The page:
On 3 October 2011 the class action initiated by Maurice Blackburn against ANZ commenced at trial in the Federal Court. The trial has been split into stages, the first of which is to determine if the various fees charged by the ANZ are penal in nature.
I wrote a blog article on this proceeding awhile back over an issue concerning an expert report: the ANZ was seeking time to file and serve an expert report explaining how the fees are calculated, and the court was critical of this because of the delay. The applicants suggested that the fact that a forensic report was needed to explain the fees suggested the fees had no basis and were arbitrary.
The Age website has a useful summary of the first day of trial, with Justin Gleeson SC giving submissions concerning the applicants' case against the ANZ. I have included an extract from the Age article below:
THE first stage of Australia's biggest class action has begun in the Federal Court with lawyers representing 34,000 ANZ customers arguing that certain fees charged by the bank amounted to an improper imposition of a penalty.
There is a way to go before any of those customers learn if they can get compensation from the bank since each stage of the class action is likely to run to appeal.
This week the court is considering if fees levied by the bank were, as the customers argue, penalties - and not, as the bank says, a service charge for applying its discretion about extending credit or honouring overdrawn accounts.
Lawyers for the ANZ customers told the court yesterday the bank appeared to have developed ''a nice little earner'' in levying fees against overdrawn accounts.
Counsel for the customers, Justin Gleeson, SC, traversed more than 700 years of legal history as he argued the law on penalties and contracts, at least as far as Australia is concerned, is not entirely settled.
Over five hours, the court heard about penal bonds in the 14th century, a dispute between two English fishmongers in 1670 after one disparaged the other's fish, developments after the passing of the 1875 Judicature Act, and was treated to some lines from The Merchant of Venice.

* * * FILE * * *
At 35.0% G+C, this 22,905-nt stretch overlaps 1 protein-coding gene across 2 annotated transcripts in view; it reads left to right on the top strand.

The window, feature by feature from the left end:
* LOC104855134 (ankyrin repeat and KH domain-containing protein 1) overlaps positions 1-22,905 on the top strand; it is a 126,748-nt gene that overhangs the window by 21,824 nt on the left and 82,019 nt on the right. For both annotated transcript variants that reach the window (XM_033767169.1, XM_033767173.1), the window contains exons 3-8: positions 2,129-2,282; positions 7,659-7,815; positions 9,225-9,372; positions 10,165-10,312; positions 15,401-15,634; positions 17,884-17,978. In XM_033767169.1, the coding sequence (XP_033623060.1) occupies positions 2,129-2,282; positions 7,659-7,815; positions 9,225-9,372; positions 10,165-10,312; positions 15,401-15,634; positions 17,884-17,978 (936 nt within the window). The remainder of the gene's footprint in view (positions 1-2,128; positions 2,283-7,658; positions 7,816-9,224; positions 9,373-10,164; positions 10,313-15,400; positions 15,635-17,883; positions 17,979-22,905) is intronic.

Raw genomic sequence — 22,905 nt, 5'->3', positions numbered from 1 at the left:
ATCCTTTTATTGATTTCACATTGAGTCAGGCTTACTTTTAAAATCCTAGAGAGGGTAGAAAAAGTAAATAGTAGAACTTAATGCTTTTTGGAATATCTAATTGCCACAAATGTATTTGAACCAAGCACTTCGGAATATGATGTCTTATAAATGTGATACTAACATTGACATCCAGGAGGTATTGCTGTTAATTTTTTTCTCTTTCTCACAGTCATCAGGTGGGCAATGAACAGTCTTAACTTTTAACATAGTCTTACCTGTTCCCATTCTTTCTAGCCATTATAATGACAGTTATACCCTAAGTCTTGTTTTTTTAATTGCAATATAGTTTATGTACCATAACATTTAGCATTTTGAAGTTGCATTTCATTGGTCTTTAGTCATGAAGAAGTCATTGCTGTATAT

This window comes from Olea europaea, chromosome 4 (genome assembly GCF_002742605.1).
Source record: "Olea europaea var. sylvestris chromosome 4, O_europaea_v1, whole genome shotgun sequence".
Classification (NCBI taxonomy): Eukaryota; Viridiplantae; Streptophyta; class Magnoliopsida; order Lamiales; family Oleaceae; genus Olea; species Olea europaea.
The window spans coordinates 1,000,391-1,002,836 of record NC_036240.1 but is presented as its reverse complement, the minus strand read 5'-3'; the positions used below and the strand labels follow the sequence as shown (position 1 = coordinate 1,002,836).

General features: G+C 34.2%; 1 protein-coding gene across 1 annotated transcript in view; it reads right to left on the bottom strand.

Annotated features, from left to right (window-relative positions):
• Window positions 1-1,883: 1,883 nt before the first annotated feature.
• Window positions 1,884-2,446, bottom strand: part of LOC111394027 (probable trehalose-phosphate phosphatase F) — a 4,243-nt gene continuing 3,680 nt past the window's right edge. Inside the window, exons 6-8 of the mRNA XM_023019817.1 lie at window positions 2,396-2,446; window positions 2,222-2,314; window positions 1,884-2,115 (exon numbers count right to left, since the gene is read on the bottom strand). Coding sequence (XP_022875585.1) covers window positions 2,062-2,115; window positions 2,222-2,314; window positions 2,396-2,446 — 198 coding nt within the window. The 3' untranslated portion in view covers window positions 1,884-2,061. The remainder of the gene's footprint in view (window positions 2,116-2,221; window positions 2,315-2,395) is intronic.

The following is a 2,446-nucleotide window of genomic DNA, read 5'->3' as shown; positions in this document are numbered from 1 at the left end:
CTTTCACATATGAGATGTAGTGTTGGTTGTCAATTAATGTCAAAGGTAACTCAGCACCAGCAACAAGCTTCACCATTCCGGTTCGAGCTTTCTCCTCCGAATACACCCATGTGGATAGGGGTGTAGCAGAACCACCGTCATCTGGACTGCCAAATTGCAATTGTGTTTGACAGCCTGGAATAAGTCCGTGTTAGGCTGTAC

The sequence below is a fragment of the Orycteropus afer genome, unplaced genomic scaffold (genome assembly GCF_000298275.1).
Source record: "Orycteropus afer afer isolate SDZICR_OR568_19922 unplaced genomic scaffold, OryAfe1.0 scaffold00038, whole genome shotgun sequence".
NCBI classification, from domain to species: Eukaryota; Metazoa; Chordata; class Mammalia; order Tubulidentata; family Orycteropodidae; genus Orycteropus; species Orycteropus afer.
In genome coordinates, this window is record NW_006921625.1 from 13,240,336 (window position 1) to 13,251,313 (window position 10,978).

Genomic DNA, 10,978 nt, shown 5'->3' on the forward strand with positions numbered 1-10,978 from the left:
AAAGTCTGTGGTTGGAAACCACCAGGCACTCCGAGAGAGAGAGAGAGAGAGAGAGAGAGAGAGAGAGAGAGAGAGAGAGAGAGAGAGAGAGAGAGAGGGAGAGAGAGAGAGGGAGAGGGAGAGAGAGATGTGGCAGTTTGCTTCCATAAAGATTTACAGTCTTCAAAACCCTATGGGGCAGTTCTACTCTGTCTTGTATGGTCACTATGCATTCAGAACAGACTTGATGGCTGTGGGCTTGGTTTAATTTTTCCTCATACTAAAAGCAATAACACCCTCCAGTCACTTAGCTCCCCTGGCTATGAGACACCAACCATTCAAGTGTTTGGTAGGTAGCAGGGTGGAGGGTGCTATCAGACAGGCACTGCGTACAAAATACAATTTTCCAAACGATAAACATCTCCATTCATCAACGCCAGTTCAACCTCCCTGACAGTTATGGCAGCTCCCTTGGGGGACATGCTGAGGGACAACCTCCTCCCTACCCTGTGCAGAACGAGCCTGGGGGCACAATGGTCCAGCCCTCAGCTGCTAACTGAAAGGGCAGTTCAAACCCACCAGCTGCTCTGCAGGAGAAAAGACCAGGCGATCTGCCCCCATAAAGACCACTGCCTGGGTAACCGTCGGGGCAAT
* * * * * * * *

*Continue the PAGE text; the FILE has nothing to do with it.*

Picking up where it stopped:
It also heard about 17 specific instances between 2004 and 2010 when ANZ charged ''honour'' or ''dishonour'' fees for overdrawing cheques or credit accounts, for late payments on credit cards and for exceeding specified limits on credit cards. The 17 instances are being used as quasi test cases as the court determines if the fees were in fact penalties. Outside the court, lawyer Andrew Watson of class action specialists Maurice Blackburn Lawyers, said the history of the law in this area demonstrated that ''a penalty provision will not be enforced by the courts''.
He said while the law indicated it was entirely appropriate in a breach of contract for an aggrieved party to recoup damages, the fees charged by the bank did not represent a genuine estimate of the loss or damage caused.
Mr Watson said while Maurice Blackburn was not yet aware of the precise level of fees ''we know it runs into hundreds of millions of dollars''. ''If we are successful, the bank will be required to pay back the excessive amount of fees.''